Figure 14: Active travel bridge crossing over a river

Active travel bridge crossing over a river
  • School patrol crossing usually involves a parent/guardian who controls the traffic to allow children to cross without conflict; sometimes they incorporate markers and swing signs
  • Gate controlled crossing are usually found at railway crossing points to enhance safety.

Cycle path crossing treatments of side roads at priority intersections

  • Bent-out treatment where off-road cycle path bends away from the road if there is sufficient space in the road reserve, with priority given to cyclists over the traffic on the side road - as shown in the following figure
  • Straight crossing treatment allows the straight movements across the side road – see figure below
  • Bent-in treatment provides for a one-way off-road cycle lane transitions into an on-road cycle lane thereby enabling cyclists to have priority over the side street - as shown in figure below

Figure 15: Cycle path crossing side road

Cycle path crossing side road
  • Refuge treatment within an intersection to accommodate cycle crossing while restricting vehicles to left turn movements only - as shown in following figure

Figure 16: Refuge treatment within an intersection

Refuge treatment within an intersection

Further crossing treatments at roundabouts

  • On-road cycle facilities within the traffic lane can take the form of the cycle lane facilities listed above (such as BAZ, green colour and line marking) with a significant concern being the speed of traffic approaching the roundabout - a mixed cycle and traffic lane roundabout is shown in the following figure

Figure 17: Mixed cycle lanes with traffic at roundabout

Mixed cycle lanes with traffic at roundabout
  • Physically separated cycle lanes at grade minimise bicycle and vehicle interaction on the roadway, with cyclists crossing the arms of the roundabout similar to pedestrians - example shown in the following figure.

Figure 18: Separated cycle lanes at grade at roundabout

Separated cycle lanes at grade at roundabout

Further crossing treatments at signalised intersections

  • Single stage signalised pedestrian crossing
  • Head-start or expanded storage areas (advanced cycle stop lines) are used at signalised intersections to facilitate stacking of cyclists, allowing them to stop and wait ahead of the vehicular traffic improving safety - shown in the following figure
  • Hook turn storage boxes are used as an alternative to right turn movements from the centre of the road where cyclists go straight through and wait at the corner the intersection and make the right turn manoeuvre when it is safe to do so or with through movement on the other arm – see the following figure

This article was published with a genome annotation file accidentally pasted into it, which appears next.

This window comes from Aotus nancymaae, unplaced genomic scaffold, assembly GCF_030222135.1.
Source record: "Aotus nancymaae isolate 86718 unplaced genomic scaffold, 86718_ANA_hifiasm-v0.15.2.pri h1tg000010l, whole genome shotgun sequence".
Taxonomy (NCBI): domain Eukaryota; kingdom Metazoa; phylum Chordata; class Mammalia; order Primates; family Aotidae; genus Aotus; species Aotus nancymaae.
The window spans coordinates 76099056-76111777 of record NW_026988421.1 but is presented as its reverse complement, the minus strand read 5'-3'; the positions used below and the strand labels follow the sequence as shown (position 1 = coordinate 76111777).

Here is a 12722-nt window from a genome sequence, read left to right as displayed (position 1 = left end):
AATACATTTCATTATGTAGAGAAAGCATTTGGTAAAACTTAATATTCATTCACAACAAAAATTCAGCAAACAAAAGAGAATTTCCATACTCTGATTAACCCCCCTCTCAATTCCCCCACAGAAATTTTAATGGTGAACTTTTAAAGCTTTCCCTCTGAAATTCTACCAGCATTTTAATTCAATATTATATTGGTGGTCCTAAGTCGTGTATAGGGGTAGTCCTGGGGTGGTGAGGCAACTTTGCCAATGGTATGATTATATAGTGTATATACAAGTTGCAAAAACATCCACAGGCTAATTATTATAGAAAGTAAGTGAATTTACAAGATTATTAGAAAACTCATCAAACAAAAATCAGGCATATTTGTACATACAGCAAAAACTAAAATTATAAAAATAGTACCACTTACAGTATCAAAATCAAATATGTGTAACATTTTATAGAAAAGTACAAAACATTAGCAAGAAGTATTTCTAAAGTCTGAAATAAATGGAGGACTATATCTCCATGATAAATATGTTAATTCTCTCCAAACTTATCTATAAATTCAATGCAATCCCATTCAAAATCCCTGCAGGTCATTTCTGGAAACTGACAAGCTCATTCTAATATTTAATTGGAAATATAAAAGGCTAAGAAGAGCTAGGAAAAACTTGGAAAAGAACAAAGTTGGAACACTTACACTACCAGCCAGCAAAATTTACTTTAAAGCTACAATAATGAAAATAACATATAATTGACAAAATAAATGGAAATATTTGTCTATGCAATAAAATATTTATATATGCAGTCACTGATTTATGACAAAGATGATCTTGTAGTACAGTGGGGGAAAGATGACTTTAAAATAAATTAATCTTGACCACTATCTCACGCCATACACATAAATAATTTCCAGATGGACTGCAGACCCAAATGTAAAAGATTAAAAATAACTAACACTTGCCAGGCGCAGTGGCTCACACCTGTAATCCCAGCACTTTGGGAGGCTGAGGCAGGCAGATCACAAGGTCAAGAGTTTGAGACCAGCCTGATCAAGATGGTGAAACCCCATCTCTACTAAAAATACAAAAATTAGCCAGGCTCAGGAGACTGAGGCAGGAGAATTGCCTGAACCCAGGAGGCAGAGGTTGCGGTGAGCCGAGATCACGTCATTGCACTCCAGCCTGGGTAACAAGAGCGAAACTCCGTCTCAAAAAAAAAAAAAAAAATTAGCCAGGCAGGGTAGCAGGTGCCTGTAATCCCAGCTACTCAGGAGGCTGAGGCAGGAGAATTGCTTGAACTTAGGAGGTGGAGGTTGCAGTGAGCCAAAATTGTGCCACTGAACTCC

Figure 19: Expanded storage and hook turn at signalised intersection

Expanded storage and hook turn at signalised intersection
  • Left-turn treatments for cyclists are often required as part of channelised left turn treatment or left turn slip lanes for the vehicular traffic, which can involve cyclists sharing the left turn lane vehicles or a free-flow or bypass treatment
  • Bypass of T-intersection for the through movement opposite discontinuing arm will limit delay to cyclists and be incorporated as a separated lane - as shown in the following figure - or provide for cyclists on the adjacent path

Figure 20: Bypass of T-intersection

Bypass of T-intersection
  • Bicycle loop detectors with sensitive detection arrangements should be provided at separate bicycle lane
  • Push button bicycle signalised crossing should be provided where cyclists share the intersection with vehicles as detection is not always possible due to their small electromagnetic footprint.

Other strategies

  • Pedestrian signals co-ordination can be useful in a city centre area with significant commuter movements to improve pedestrian travel time along the route
  • Count-down timers at signalised crossings promote safety for pedestrians and give them greater knowledge of the waiting and crossing times
  • Scramble crossings involve an all red signal phase for vehicles to allow pedestrian crossings in all directions at the intersection.

End-of-trip facilities

  • Showers should be provided at all end-of-trip locations for cyclists
  • Changing rooms should also be available for cyclists
  • Lockers to store clothing and bike equipment should also be provided if the cyclist does not have space to store their items.

Bike parking

  • Bike stands or racks to allow cyclists to lock their bike frame and wheels as required – see following figure
  • Shared gated parking areas (such as lockable enclosure/shelter with bike stands or racks enclosed) - as shown in figure below
  • Individual secure bike parking lockers are the most secure bike parking facility available – see figure below.

Figure 21: Bike racks at public transport interchange

Bike racks at public transport interchange
Figure 22: Bike enclosure and locker
Bike enclosure and locker